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J Biol Methods. 2016;3(4). pii: e57. doi: 10.14440/jbm.2016.149. Epub 2016 Oct 31.

A practical approach to remote ischemic preconditioning and ischemic preconditioning against myocardial ischemia/reperfusion injury.

Author information

1
Department of Cardiology and Department of Angiology, West German Heart and Vascular Center, Medical Faculty, University Hospital Essen, Essen 45147, Germany.
2
Department of Biomedical Engineering, University of Virginia, Charlottesville, VA 22903, USA.

Abstract

Although urgently needed in clinical practice, a cardioprotective therapeutic approach against myocardial ischemia/ reperfusion injury remains to be established. Remote ischemic preconditioning (rIPC) and ischemic preconditioning (IPC) represent promising tools comprising three entities: the generation of a protective signal, the transfer of the signal to the target organ, and the response to the transferred signal resulting in cardioprotection. However, in light of recent scientific advances, many controversies arise regarding the efficacy of the underlying signaling. We here show methods for the generation of the signaling cascade by rIPC as well as IPC in a mouse model for in vivo myocardial ischemia/ reperfusion injury using highly reproducible approaches. This is accomplished by taking advantage of easily applicable preconditioning strategies compatible with the clinical setting. We describe methods for using laser Doppler perfusion imaging to monitor the cessation and recovery of perfusion in real time. The effects of preconditioning on cardiac function can also be assessed using ultrasound or magnetic resonance imaging approaches. On a cellular level, we confirm how tissue injury can be monitored using histological assessment of infarct size in conjunction with immunohistochemistry to assess both aspects in a single specimen. Finally, we outline, how the rIPC-associated signaling can be transferred to the target cell via conservation of the signal in the humoral (blood) compartment. This compilation of experimental protocols including a conditioning regimen comparable to the clinical setting should proof useful to both beginners and experts in the field of myocardial infarction, supplying information for the detailed procedures as well as troubleshooting guides.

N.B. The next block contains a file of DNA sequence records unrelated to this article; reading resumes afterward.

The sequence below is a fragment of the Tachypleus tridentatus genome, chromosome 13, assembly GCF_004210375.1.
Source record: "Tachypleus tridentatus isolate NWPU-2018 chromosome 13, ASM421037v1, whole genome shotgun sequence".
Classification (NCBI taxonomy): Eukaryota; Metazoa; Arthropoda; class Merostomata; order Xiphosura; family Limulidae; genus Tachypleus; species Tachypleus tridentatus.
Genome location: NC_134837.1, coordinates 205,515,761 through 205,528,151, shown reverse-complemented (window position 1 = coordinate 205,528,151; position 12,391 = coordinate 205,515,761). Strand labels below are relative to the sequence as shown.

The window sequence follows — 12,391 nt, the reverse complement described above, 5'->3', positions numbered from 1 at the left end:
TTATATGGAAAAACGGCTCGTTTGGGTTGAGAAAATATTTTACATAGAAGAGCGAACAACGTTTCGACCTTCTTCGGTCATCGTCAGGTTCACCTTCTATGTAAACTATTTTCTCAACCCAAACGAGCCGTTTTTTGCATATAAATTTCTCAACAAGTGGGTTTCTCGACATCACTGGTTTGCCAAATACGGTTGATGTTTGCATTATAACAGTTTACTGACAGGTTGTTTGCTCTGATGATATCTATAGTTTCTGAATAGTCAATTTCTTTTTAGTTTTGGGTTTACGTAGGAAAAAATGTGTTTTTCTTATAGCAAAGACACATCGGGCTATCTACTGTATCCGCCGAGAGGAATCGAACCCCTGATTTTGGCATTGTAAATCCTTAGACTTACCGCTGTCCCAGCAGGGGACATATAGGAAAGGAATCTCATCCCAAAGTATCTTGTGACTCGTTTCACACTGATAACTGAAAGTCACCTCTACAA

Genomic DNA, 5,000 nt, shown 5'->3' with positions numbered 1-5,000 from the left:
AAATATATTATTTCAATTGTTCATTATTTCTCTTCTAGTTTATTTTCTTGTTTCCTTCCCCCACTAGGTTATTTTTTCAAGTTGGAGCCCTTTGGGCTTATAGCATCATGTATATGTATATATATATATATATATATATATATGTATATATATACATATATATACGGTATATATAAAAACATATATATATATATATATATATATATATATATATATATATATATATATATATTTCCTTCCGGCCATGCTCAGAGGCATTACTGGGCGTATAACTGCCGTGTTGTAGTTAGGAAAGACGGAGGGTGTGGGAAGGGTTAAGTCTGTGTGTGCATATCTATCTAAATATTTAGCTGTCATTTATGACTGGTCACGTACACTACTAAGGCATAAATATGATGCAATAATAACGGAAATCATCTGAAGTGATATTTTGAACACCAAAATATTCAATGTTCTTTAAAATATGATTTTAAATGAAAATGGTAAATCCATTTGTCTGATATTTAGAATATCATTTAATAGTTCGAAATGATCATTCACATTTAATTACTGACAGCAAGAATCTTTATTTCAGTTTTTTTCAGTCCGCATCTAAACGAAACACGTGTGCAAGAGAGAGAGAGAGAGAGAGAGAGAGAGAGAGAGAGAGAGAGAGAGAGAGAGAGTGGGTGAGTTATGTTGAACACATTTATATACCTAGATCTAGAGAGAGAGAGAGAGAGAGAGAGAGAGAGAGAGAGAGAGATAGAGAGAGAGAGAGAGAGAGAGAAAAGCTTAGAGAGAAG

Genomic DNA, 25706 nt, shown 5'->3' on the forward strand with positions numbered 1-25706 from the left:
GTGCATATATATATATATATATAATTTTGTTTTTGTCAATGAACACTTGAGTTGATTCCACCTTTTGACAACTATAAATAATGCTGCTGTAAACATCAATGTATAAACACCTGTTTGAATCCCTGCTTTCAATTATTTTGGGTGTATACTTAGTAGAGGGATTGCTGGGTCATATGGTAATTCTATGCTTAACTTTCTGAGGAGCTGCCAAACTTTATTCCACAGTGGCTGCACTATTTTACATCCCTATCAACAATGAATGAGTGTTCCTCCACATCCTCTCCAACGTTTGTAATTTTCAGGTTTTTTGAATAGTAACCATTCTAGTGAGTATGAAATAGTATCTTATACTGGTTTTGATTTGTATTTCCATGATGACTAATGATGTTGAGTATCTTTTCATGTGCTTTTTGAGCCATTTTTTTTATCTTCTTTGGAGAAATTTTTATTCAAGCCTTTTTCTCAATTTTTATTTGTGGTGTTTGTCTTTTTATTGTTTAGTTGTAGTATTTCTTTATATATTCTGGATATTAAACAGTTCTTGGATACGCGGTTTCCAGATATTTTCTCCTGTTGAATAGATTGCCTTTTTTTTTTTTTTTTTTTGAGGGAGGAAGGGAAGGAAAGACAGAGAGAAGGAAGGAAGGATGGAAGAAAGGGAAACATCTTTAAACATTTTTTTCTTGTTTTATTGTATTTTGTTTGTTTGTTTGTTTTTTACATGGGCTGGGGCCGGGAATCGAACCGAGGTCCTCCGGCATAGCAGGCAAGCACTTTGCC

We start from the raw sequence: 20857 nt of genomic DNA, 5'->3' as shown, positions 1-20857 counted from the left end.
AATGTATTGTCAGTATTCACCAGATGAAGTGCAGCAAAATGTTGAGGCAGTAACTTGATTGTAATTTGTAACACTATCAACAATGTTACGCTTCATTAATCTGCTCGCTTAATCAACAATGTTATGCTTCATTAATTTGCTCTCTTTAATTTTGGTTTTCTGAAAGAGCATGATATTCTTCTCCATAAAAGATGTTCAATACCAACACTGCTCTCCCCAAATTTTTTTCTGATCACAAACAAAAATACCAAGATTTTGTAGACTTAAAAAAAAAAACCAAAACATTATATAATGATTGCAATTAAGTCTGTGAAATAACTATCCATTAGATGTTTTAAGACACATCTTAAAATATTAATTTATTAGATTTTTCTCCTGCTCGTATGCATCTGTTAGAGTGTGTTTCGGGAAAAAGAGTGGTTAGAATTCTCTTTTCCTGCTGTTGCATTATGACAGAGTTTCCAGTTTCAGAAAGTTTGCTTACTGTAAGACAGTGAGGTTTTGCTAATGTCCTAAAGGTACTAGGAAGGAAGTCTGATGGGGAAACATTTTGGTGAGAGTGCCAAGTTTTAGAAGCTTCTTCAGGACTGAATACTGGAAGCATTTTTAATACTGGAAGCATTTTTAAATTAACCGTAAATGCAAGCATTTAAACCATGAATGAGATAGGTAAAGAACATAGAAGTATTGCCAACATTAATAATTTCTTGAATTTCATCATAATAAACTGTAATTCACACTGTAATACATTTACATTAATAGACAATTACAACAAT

KEYWORDS:

laser Doppler perfusion imaging; magnetic resonance imaging; myocardial ischemia/reperfusion; plasma transfer; remote ischemic preconditiong

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